Maple Stories with Miguel Sternberg

(Maple Stories is a feature that goes in-depth with various video-game developers and studios from Toronto to help get their story out to the public.)  
I was setting up my equipment while waiting for Miguel Sternberg to arrive at ‘Bento Miso’ for our interview. We couldn’t do it at his office; he says it’s messy. 

The first thing he does after entering this loft-like room is walk up to David Gallant, creator of I Get This Call Everyday, to catch up with him. Not long after, he is approached by Skot Deeming, who will be hosting the Vector Game Art Fest. 

Sternberg isn’t afraid to talk to aspiring game designers. He travels around the Greater Toronto Area (GTA), to talk to game design students. His most recent lecture came in Oakville, Ontario and his message is simple: make games. 

Image courtesy of Spooky Squid Games

He understands there’s a risk with being an independent developer, but he suggests making games as a form of expression, rather than a financially stable means of living.

One doesn’t have to look far to find an example of this. As one half of ‘Spooky Squid Games,’ Sternberg created They Bleed Pixels with limited resources. The laptop he used, while on the go, had a line running down the middle of the screen. It didn’t stop him from working on this title. 

Night of the Cephalopods
Even after release, Sternberg has only just been able to afford a new laptop and a new phone. He says it’s too early to take a guess on the financial success of They Bleed Pixels; it has only been six months since the game’s release.

As we finally meet and sit down, he tells me about how he fell in love with onigiri, a rice ball wrapped or garnished with sea weed. He’s vegetarian; many other Japanese dishes were out of question for him. 

Sternberg found himself in Harajuku, Japan as part of the ‘En Masse Exhibition Design Festa Gallery,’ a segment of the Toronto Comics and Arts Festival (TCAF). While there, he was introducing They Bleed Pixels to an entirely new audience. TCAF collaborated with the Kaigai Manga Fest to bring Toronto-based comics and media to an international audience.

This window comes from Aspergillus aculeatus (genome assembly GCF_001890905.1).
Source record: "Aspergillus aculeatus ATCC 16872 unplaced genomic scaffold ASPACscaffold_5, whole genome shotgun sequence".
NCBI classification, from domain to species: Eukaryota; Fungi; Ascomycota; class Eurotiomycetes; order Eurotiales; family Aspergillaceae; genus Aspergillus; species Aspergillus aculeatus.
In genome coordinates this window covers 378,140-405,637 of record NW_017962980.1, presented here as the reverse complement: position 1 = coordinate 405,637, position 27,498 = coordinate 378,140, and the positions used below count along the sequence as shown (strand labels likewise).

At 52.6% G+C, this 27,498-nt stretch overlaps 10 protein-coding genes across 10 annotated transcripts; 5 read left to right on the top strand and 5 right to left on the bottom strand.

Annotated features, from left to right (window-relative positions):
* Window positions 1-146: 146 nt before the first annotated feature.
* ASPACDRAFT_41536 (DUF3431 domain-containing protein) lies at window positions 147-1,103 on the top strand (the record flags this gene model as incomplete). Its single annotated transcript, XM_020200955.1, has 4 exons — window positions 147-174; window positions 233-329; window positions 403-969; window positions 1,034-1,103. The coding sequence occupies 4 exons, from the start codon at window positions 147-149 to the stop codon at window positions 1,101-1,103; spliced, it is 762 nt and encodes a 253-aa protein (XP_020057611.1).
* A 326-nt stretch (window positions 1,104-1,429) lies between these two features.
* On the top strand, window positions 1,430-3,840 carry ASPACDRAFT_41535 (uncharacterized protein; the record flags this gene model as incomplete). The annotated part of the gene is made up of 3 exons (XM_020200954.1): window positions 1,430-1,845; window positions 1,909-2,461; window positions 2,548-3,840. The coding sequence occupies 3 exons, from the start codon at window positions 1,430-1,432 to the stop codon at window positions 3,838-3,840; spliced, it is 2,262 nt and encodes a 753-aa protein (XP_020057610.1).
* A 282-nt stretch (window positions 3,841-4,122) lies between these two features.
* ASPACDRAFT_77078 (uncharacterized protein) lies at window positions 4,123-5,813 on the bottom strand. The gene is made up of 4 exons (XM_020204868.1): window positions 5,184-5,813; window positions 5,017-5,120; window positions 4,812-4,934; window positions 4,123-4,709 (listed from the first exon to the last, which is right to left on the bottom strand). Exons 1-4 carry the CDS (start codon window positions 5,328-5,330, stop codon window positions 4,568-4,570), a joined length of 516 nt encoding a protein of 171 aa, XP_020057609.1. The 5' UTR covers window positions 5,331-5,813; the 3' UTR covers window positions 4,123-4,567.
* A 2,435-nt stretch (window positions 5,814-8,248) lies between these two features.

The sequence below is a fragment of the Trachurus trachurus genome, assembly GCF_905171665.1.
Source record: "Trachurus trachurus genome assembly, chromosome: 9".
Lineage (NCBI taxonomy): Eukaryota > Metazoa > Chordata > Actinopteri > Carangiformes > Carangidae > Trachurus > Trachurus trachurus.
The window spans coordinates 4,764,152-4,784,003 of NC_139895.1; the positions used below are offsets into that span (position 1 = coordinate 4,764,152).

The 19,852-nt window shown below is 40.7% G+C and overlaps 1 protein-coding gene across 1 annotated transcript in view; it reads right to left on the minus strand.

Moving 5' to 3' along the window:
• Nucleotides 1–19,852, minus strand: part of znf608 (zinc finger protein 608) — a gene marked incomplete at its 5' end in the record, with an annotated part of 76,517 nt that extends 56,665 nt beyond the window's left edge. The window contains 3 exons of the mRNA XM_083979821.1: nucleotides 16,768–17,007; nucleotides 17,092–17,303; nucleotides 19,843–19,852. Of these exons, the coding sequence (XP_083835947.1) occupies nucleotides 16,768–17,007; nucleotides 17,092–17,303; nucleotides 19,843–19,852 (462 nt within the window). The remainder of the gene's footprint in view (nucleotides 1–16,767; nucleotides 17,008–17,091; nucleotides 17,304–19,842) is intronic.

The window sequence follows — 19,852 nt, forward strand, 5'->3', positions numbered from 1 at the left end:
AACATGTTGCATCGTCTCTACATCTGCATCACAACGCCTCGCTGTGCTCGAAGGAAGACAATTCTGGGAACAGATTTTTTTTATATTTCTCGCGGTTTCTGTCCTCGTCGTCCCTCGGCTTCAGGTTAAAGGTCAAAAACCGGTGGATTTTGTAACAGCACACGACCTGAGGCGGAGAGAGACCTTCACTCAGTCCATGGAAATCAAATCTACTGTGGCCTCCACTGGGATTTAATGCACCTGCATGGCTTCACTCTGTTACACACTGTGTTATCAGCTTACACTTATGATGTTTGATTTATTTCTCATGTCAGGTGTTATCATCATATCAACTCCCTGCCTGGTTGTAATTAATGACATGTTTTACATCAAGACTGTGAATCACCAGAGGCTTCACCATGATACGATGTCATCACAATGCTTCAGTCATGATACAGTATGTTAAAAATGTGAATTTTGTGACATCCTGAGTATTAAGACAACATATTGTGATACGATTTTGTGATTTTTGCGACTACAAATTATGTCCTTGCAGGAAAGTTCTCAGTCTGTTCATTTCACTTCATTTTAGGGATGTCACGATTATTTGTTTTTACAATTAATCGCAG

Comics vs. Games hosted by TIFF Nexus
It’s fitting that we met at a public workspace for gamers, as Sternberg has made a name, not only as the creator of They Bleed Pixels, but by being on the Board of Directors for Toronto’s ‘Hand-Eye Society,’ a videogame arts organization. 

His presence in Toronto however, may be unmatched. He was one of the primary facilitators of the ‘Comics vs. Games’ event for the TIFF Nexus, putting five independent comic book artists with five independent game developers together to create unique exhibits. 

He isn’t afraid to interact with others on social media, and share his development process with them.
Miguel Sternberg is a man who isn’t afraid to talk, and that makes him an important figure in the Toronto game development scene. 

At least that’s the conclusion I came to. Listen to the interview below. 

This audio has minimal edits, and so it is his story, in his own words.